The dirty secrets of Web 2.0

There's something a lot of people don't want you to know about Web 2.0. People who are trying to sell you on Web 2.0 as the greatest thing to hit technology since the first web page appeared at CERN. And while undoubtedly Web 2.0 is having a huge impact on organizations across a broad spectrum - from the enterprise to startups - when you peek under the covers you may be surprised to learn that things haven't changed all that much.

Oh, Web 2.0 appears magical indeed but from the view of an application delivery architect there's really nothing new in terms of technology. There's just a lot more of all the "stuff" that makes up an application. Yes, you heard right - the dirty secret about Web 2.0 is that in terms of technology there's nothing new to see here, there's just a lot more of the same old stuff we've been delivering for years.

We've got more connections, more JavaScript, more video, and more bandwidth being used. We've got more HTTP, RTSP, and SIP. We've also got more entry points through which security can be breached - from inside and outside the organization.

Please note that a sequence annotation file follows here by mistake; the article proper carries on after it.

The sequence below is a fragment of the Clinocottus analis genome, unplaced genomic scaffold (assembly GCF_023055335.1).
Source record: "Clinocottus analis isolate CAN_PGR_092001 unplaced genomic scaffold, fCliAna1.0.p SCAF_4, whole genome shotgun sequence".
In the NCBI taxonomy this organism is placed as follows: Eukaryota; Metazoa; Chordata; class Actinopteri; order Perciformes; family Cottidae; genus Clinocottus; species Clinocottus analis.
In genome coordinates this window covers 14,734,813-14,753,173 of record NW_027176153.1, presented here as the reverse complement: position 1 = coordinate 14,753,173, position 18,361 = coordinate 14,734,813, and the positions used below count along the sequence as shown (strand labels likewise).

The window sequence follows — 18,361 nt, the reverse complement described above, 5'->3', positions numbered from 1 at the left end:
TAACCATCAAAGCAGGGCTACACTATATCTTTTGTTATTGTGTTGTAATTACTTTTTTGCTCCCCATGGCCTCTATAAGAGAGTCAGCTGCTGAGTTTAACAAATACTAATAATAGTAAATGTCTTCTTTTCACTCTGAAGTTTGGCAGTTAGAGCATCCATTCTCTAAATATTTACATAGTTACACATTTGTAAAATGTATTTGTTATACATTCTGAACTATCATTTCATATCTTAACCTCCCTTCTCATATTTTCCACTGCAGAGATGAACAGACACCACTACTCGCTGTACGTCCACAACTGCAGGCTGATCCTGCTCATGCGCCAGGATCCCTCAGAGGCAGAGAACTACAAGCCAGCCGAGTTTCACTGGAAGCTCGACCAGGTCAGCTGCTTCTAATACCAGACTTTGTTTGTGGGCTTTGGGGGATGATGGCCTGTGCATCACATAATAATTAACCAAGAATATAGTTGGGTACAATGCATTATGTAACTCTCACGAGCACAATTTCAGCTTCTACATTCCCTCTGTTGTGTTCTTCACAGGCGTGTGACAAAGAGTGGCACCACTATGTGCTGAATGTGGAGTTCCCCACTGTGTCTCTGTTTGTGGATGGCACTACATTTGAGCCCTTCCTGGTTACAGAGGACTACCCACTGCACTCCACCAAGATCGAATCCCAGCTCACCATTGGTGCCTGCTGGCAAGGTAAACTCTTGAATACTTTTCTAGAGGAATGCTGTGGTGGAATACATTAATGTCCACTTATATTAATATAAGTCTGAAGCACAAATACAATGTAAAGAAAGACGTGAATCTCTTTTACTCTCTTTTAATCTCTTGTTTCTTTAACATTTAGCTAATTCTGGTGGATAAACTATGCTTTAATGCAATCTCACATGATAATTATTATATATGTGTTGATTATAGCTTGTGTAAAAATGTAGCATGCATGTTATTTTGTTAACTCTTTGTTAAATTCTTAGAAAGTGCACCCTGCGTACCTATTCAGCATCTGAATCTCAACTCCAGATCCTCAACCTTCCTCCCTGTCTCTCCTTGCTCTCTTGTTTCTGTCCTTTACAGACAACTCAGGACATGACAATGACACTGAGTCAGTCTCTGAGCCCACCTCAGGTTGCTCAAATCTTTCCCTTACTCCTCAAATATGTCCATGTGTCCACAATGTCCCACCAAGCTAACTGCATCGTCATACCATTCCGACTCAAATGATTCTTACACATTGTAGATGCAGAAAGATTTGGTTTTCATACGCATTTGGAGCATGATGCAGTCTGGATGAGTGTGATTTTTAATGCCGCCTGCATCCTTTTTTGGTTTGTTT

Our packets are more plentiful and more plump. Our bandwidth is more strained and stretched. Our server resources are being sucked up faster than an icee on a hot summer day. And while we're scrambling behind the scenes and under the hood to try to ensure that our applications and sites are secure, fast, and available our users sound like Oliver Twist - Please sir, can we have some more?

The good news is that yes, they can have some more. Because the very technologies and protocols through which Web 2.0 communities and applications are built and enabled have not signficantly changed we already have - or can quickly put in place - solutions that decrease the amount of bandwidth being used, optimize the protocols, and make more efficient the servers where the "magic" of Web 2.0 is being churned out.

Don't get me wrong; Web 2.0 is definitely a paradigm shift and there are very real consequences to your infrastructure - both network and application - to deploying any kind of Web 2.0 application. You do have some work to do if you want to ensure the best possible user experience while building a resilient application delivery infrastructure. The good news is that the same application delivery solutions you've trusted to deliver Web 1.0 provide the same benefits - in many cases better and more - for Web 2.0.

Imbibing: Coffee